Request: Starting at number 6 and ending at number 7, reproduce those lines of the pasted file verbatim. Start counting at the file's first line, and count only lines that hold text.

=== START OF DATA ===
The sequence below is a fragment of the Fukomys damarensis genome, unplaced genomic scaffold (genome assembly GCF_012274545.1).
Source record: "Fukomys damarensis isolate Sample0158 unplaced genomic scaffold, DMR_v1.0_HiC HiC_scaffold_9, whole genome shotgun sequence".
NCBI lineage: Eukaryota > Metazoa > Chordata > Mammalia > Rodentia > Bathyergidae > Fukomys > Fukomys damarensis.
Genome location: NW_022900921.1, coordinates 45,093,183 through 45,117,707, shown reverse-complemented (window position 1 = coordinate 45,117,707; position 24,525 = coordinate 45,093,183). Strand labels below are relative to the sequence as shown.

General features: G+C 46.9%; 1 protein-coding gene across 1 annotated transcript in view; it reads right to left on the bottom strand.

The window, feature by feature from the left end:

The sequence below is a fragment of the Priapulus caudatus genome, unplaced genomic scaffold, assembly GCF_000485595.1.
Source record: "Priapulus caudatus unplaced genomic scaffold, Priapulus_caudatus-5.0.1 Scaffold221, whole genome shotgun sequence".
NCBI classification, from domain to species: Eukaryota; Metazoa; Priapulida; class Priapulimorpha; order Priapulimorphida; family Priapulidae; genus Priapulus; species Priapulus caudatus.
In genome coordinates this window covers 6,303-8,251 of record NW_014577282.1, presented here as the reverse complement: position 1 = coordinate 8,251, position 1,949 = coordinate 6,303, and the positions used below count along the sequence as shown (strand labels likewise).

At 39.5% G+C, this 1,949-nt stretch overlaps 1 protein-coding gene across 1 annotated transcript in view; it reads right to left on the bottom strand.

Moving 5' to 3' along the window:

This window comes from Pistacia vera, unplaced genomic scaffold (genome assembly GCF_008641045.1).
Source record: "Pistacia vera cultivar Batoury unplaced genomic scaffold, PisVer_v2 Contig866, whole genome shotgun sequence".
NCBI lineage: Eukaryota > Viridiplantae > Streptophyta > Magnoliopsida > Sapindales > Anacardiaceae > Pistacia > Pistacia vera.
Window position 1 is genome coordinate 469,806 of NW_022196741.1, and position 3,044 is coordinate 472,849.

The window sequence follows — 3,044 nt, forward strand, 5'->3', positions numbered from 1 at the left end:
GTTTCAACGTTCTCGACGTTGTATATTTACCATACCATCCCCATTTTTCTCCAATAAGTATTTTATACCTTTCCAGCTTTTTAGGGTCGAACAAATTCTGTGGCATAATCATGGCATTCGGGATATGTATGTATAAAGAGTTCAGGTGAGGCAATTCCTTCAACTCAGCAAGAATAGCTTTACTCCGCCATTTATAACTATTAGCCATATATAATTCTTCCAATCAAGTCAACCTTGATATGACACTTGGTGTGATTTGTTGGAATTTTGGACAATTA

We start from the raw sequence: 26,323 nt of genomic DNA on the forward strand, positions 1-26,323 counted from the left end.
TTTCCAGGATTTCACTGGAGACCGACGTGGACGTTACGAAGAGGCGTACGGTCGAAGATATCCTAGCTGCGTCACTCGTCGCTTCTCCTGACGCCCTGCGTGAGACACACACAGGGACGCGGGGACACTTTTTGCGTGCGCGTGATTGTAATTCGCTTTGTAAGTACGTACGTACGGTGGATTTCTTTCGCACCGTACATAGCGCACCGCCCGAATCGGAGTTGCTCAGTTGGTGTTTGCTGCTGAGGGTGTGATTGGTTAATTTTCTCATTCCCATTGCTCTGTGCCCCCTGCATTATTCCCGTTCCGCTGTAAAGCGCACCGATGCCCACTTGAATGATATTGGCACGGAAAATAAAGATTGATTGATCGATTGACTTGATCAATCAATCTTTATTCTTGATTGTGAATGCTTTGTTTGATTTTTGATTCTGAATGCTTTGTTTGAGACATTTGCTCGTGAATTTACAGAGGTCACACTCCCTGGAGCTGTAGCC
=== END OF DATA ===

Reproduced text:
The window, feature by feature from the left end:

The sequence below is a fragment of the Priapulus caudatus genome, unplaced genomic scaffold, assembly GCF_000485595.1.